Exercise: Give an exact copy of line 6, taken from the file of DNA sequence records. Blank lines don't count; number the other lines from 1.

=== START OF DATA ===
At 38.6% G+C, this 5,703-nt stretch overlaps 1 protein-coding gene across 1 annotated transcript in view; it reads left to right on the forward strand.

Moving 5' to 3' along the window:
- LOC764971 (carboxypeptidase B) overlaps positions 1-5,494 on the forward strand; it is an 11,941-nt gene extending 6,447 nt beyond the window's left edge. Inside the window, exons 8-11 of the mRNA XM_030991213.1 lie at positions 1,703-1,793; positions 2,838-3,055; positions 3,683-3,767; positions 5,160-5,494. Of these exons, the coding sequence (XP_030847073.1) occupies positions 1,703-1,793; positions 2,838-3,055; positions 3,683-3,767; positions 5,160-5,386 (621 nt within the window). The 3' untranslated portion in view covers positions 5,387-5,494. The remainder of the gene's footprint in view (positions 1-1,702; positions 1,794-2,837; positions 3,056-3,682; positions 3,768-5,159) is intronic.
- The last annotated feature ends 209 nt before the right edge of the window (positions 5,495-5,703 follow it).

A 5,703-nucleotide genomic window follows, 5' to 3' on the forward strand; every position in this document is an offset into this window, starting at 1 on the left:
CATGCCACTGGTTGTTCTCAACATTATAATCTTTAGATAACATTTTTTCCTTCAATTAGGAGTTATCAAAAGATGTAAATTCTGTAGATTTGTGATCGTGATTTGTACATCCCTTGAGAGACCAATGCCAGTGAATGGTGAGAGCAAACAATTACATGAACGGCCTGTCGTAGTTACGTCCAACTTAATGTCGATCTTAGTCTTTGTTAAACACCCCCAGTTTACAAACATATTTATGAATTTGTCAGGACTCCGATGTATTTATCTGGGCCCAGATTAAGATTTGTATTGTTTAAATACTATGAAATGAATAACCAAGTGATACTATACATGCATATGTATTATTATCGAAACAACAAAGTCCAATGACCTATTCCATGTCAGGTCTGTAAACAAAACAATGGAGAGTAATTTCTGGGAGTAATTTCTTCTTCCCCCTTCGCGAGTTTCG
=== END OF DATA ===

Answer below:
CATGCCACTGGTTGTTCTCAACATTATAATCTTTAGATAACATTTTTTCCTTCAATTAGGAGTTATCAAAAGATGTAAATTCTGTAGATTTGTGATCGTGATTTGTACATCCCTTGAGAGACCAATGCCAGTGAATGGTGAGAGCAAACAATTACATGAACGGCCTGTCGTAGTTACGTCCAACTTAATGTCGATCTTAGTCTTTGTTAAACACCCCCAGTTTACAAACATATTTATGAATTTGTCAGGACTCCGATGTATTTATCTGGGCCCAGATTAAGATTTGTATTGTTTAAATACTATGAAATGAATAACCAAGTGATACTATACATGCATATGTATTATTATCGAAACAACAAAGTCCAATGACCTATTCCATGTCAGGTCTGTAAACAAAACAATGGAGAGTAATTTCTGGGAGTAATTTCTTCTTCCCCCTTCGCGAGTTTCG